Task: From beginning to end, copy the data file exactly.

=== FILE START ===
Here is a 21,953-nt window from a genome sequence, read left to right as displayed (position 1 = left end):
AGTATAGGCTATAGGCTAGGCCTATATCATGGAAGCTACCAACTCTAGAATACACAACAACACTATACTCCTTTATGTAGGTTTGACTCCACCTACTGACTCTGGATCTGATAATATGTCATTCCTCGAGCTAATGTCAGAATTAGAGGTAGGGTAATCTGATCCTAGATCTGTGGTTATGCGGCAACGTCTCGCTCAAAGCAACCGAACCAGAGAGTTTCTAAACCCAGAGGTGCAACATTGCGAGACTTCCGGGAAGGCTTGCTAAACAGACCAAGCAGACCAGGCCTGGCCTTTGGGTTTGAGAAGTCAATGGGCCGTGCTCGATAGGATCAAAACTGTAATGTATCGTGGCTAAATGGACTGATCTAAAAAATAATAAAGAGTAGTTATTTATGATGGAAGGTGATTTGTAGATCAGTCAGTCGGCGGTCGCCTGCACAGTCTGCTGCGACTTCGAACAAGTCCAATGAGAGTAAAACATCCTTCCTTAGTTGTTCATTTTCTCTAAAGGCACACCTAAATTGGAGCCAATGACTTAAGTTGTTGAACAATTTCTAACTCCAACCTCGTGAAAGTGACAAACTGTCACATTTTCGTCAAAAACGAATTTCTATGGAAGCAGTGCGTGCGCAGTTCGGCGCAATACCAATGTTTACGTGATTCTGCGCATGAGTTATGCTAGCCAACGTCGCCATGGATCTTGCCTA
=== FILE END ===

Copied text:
Here is a 21,953-nt window from a genome sequence, read left to right as displayed (position 1 = left end):
AGTATAGGCTATAGGCTAGGCCTATATCATGGAAGCTACCAACTCTAGAATACACAACAACACTATACTCCTTTATGTAGGTTTGACTCCACCTACTGACTCTGGATCTGATAATATGTCATTCCTCGAGCTAATGTCAGAATTAGAGGTAGGGTAATCTGATCCTAGATCTGTGGTTATGCGGCAACGTCTCGCTCAAAGCAACCGAACCAGAGAGTTTCTAAACCCAGAGGTGCAACATTGCGAGACTTCCGGGAAGGCTTGCTAAACAGACCAAGCAGACCAGGCCTGGCCTTTGGGTTTGAGAAGTCAATGGGCCGTGCTCGATAGGATCAAAACTGTAATGTATCGTGGCTAAATGGACTGATCTAAAAAATAATAAAGAGTAGTTATTTATGATGGAAGGTGATTTGTAGATCAGTCAGTCGGCGGTCGCCTGCACAGTCTGCTGCGACTTCGAACAAGTCCAATGAGAGTAAAACATCCTTCCTTAGTTGTTCATTTTCTCTAAAGGCACACCTAAATTGGAGCCAATGACTTAAGTTGTTGAACAATTTCTAACTCCAACCTCGTGAAAGTGACAAACTGTCACATTTTCGTCAAAAACGAATTTCTATGGAAGCAGTGCGTGCGCAGTTCGGCGCAATACCAATGTTTACGTGATTCTGCGCATGAGTTATGCTAGCCAACGTCGCCATGGATCTTGCCTA